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Annie_L : A TPF as a result of a very fast dog
Diary entry posted Mon 6:06am 17 January 2011

8th Dec 2010. Wow, will I remember that day. It was a lovely cold clear day and my friend Sharon and I decided to walk our dogs together across the fields near our houses. It was early afternoon and around freezing. We walked through a small wood before crossing a stile into the first field. The dogs were off the lead by then and chasing around through the trees. As I climbed the stile I watched Ozzy running and thought how graceful he was. We had walked about halfway across the field and the dogs were by then sniffing everything. Sharon called Ozzy to her and he came sprinting towards her. I turned to see where he was going to go and he ran straight past Sharon and into me. Because I was turned he hit me on the outside of my left leg. The moment that he hit me I knew that something was very wrong. I felt something 'go' in my knee and the first thought was that it was dislocated. Sharon came running and tried to get me up from the ground but the pain in my knee was immense. Somehow I did get up from the ground and promptly discovered that walking was impossible. Sharon wanted me to lean on her to hop out of the field and home. How she thought we would get acroos the stile!
Any movement sent such huges waves of pain through me. As far as I could see there was only one option. We had to call the paramedics. Looking back its strange that I seemed to be more calm and focused on the situation. Almost as though I was a bystander. Sharon's view was there was no way that paramedics could get me out of a field and I was going to have to get to the road. My view was that my leg was seriously damaged and any movement was going to cause further damage and I was going to leave it to the experts.
Fortunately at that time another dog walker, Jim, came along and agreed with me that I wasn't going anywhere. He dialled 999, left his dog with Sharon and set off to the road to wait for the ambulance. At this point, I was balanced on 1 leg refusing to move, Sharon was next to me with 3 dogs on leads, 1 dalmation, 1 labrador and a cocker spaniel. A recipe for disaster? At times its possible to walk in that field and not see anybody, however that day, everybody was out and a neighbour of mine came along and offered to take my dog Rolo for a walk and drop him off at home. Good idea, we were now down to 2 dogs. I had rung my husband within about 5 minutes of this happening and asked him to come home straight away. He works about 1 hour away.
After we had been standing in the field for about 30 minutes I dialled 999 again to find out what was happening. The control centre is located about 60 miles away from where we live and the control staff had problems locating us, they seemed to think we were about 5 miles away from where we actually were. Finally somebody arrived!
The system in the UK is that a triage paramedic in a car is sent out for non urgent cases. I was classed as non urgent because my breathing wasn't compromised and I didn't have an open fracture. The fact that I was immobile, outside in freezing temperatures didn't seem to make any different. So, finally 1 chap arrived, carrying some blankets and an inflatable cast. The plan was to stabilise my leg so that I could walk out of the field. It didn't work. I don't know whether it was a busy afternoon but he was struggling to get any back up. Then Sharon suggested her wheelbarrow! The paramedic thought this was a good idea so Sharon & Jim went off to get her wheelbarrow and to get rid of the dogs and left me in the field with the paramedic. I was now starting to get very cold, despite having 2 blankets around me. When Sharon & Jim returned with the wheelbarrow and a large piece of foam (they thought of my comfort), the 3 of them managed to get me into it, with the help of alot of gas and air. It is only a pity that they hadn't thought to look at the tyres before they did this because it had a flat tyre and wasn't going anywhere. By now the lone paramedic had managed to get hold of his control and requested an ambulance unit which was on its way.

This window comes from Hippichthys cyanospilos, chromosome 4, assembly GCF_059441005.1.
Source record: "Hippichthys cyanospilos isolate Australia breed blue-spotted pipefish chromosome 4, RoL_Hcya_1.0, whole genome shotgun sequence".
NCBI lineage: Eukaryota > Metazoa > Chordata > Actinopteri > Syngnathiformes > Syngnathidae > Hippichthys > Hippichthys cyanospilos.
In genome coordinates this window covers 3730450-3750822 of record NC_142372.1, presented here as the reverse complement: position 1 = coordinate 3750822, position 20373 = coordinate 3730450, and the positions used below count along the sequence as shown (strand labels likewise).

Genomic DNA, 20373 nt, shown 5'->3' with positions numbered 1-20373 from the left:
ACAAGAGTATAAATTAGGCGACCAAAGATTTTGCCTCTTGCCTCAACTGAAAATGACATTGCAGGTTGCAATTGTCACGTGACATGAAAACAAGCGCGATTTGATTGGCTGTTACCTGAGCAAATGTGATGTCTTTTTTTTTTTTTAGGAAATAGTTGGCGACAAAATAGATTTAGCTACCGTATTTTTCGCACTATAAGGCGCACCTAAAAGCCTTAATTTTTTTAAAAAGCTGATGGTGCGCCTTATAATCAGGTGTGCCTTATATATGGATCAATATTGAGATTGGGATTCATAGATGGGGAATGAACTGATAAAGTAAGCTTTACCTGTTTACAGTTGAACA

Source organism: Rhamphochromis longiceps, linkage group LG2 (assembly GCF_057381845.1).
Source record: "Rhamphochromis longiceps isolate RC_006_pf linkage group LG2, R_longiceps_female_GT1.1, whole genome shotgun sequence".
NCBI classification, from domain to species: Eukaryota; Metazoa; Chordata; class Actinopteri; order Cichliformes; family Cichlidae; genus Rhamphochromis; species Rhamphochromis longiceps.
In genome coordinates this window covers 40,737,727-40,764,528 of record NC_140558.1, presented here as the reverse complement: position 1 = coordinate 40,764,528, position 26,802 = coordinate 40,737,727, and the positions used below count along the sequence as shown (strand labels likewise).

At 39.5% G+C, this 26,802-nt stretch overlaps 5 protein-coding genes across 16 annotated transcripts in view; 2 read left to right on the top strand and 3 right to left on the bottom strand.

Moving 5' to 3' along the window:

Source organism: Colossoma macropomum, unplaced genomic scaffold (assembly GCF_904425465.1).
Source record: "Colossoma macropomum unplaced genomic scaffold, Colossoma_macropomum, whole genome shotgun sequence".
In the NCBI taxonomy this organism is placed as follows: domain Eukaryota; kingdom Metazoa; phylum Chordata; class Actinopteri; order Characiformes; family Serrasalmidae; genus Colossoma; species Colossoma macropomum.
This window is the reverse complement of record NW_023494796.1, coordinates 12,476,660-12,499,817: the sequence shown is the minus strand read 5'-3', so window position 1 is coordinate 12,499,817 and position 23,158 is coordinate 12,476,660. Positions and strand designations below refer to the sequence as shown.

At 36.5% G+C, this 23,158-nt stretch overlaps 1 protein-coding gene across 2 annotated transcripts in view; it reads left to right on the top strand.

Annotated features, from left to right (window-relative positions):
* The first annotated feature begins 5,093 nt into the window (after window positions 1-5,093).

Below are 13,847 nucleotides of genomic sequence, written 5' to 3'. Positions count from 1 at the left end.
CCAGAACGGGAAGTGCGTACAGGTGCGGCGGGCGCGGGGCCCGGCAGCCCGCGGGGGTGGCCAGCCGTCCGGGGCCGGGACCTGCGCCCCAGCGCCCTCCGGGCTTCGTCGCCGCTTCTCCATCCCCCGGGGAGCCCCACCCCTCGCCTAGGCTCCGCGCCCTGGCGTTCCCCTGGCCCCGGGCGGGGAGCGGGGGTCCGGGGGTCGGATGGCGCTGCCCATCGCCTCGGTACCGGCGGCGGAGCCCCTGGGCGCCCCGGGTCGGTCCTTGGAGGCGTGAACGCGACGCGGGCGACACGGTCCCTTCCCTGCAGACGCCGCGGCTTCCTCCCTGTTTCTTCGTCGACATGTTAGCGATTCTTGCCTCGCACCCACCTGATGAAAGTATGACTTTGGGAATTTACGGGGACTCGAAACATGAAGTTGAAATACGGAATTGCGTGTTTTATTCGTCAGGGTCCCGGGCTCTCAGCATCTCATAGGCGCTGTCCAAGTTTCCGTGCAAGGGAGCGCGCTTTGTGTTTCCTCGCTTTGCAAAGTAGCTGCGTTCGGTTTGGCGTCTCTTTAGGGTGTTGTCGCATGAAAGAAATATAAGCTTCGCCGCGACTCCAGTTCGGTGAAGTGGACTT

When they arrived with a stretcher (at last)and moved me onto it it took 4 people to carry me out. Its not that I am heavy, its just uneven ground. By the time we got to the stile to cross into the wood, we met my husband coming the other way. Thats a good measure of how long it took to get me out. Bu the time we got into the ambulance my feet were blue. I was just so cold. They had to turn the heater up full and keep me as covered as possible while they looked at my leg. When I saw my knee I was actually quite disappointed. I had expected it to be huge and very bruised. It was normal coloured and only a little swollen. I do have arthritis in that knee so I did wonder if my knee had just been over extended which had caused the pain. The paramedic examining told me that he thought I had torn ligaments because of how I was responding to his examinations. I was OK at that point. Torn ligaments? I thought, I can handle that.
Fortunately A&E wasn't that busy and I was quickly X-rayed. I should have known something was up when the radiographer wouldn't tell me whether it was broken but told me to wait to speak to the doctor. Needless to say he quickly confirmed a TPF and told me that I was being admitted and put on bed rest until I had surgery, which could be between 1 & 3 days.
So my nice dog walk with a friend ended up with me stuck in a hospital bed with a full leg cast on and Nil by Mouth because I was expected to go to surgery anytime. Can things get worse?

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 Mon 6:06am 17 January 2011
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